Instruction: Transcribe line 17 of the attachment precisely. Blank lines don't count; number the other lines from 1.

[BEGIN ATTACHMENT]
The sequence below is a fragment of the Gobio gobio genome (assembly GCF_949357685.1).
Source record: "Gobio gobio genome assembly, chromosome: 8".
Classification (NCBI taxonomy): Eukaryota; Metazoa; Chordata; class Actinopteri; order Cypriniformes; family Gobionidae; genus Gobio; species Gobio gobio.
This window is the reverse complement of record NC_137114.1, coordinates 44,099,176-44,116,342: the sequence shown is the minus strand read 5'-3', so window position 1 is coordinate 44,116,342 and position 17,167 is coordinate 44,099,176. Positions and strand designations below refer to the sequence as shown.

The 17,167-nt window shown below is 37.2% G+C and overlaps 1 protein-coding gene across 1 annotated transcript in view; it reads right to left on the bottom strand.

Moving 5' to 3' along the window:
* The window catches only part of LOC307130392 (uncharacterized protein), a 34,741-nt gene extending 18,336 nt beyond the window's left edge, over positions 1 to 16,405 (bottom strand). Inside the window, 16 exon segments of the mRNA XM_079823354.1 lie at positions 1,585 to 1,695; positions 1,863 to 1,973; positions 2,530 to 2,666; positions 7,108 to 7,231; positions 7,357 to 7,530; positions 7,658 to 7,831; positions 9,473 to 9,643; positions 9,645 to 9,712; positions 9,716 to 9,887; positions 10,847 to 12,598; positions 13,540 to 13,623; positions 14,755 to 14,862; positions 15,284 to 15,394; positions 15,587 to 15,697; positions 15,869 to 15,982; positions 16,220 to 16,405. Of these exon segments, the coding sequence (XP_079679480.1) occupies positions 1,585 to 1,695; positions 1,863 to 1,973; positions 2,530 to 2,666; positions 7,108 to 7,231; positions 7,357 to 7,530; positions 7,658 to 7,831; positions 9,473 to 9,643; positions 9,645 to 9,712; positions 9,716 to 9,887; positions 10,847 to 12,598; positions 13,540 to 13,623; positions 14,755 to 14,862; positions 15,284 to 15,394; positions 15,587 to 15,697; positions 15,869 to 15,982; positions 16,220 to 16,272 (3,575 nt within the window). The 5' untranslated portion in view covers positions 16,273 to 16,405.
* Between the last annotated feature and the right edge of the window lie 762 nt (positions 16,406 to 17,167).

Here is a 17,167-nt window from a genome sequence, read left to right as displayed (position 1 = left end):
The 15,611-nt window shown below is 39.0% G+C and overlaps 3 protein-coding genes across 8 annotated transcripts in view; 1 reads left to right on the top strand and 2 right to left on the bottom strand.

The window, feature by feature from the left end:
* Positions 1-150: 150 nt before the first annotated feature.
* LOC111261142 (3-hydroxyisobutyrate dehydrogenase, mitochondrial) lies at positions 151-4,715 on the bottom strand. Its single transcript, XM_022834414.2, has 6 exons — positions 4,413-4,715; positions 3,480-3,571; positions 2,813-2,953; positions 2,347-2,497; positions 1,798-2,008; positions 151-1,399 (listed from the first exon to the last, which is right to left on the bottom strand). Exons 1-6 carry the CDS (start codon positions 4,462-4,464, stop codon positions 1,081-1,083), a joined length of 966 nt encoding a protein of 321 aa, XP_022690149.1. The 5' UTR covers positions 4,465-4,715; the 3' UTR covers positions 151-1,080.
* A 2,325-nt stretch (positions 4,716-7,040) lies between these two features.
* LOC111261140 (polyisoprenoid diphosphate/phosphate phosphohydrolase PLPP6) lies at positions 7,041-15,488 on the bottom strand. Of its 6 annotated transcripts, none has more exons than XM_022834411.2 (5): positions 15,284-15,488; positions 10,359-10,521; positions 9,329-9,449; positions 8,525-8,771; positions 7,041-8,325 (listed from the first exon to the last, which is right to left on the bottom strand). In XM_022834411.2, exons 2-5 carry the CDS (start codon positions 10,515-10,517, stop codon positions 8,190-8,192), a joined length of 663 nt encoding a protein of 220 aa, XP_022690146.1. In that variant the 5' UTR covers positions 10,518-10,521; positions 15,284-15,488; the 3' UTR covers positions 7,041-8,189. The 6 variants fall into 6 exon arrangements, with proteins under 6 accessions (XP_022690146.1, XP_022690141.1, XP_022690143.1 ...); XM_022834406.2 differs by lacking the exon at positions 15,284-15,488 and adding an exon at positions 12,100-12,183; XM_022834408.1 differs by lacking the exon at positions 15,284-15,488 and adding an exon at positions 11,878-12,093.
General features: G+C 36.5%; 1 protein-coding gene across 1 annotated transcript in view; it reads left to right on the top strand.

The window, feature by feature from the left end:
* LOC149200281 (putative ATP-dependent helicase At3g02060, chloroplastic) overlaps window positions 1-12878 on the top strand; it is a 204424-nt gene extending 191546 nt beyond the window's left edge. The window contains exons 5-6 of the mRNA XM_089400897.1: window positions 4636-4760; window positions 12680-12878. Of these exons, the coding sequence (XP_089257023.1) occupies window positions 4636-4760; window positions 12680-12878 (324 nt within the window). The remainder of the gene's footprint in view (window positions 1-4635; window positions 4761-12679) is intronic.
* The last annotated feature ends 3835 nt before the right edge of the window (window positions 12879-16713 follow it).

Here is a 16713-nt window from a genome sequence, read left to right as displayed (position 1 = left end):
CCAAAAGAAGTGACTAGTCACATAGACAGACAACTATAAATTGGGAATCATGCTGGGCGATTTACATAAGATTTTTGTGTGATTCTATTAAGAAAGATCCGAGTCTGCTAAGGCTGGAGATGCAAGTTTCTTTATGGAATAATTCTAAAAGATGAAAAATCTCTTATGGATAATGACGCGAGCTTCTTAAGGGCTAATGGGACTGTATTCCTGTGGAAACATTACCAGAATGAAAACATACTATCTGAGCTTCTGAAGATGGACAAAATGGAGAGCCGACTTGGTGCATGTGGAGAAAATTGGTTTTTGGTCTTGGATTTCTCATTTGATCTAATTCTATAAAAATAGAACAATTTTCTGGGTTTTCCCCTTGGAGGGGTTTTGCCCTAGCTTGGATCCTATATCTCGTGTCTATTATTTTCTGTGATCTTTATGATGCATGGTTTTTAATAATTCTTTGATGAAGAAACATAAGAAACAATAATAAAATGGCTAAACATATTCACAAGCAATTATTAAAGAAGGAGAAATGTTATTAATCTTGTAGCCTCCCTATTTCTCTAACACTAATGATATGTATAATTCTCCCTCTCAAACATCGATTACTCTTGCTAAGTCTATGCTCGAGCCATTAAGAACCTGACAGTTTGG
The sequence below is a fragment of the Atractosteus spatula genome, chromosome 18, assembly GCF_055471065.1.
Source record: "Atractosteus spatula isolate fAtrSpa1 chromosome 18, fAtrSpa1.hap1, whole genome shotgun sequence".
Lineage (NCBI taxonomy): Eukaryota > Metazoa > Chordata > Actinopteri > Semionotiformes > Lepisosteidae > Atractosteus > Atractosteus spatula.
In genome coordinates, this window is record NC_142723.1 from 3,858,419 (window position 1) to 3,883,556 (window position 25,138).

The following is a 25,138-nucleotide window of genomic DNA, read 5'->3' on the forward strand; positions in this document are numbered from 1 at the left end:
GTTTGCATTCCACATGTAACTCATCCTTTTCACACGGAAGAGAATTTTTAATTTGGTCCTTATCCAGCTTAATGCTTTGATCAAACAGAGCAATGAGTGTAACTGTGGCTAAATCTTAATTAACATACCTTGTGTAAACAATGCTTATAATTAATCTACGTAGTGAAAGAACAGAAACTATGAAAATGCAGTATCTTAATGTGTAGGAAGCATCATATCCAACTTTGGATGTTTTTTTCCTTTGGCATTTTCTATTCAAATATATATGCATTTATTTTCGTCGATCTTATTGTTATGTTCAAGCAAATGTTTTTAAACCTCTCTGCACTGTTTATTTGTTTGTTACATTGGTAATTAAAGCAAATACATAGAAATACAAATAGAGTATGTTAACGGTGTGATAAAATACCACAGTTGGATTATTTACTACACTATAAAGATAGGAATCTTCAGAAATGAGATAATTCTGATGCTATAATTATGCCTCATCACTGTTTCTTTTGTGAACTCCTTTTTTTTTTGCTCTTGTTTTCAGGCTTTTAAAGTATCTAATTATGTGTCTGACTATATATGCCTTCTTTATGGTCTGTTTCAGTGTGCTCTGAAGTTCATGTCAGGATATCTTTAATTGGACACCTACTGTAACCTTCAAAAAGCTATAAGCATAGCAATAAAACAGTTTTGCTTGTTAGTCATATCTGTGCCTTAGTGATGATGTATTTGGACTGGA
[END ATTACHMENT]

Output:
The window, feature by feature from the left end: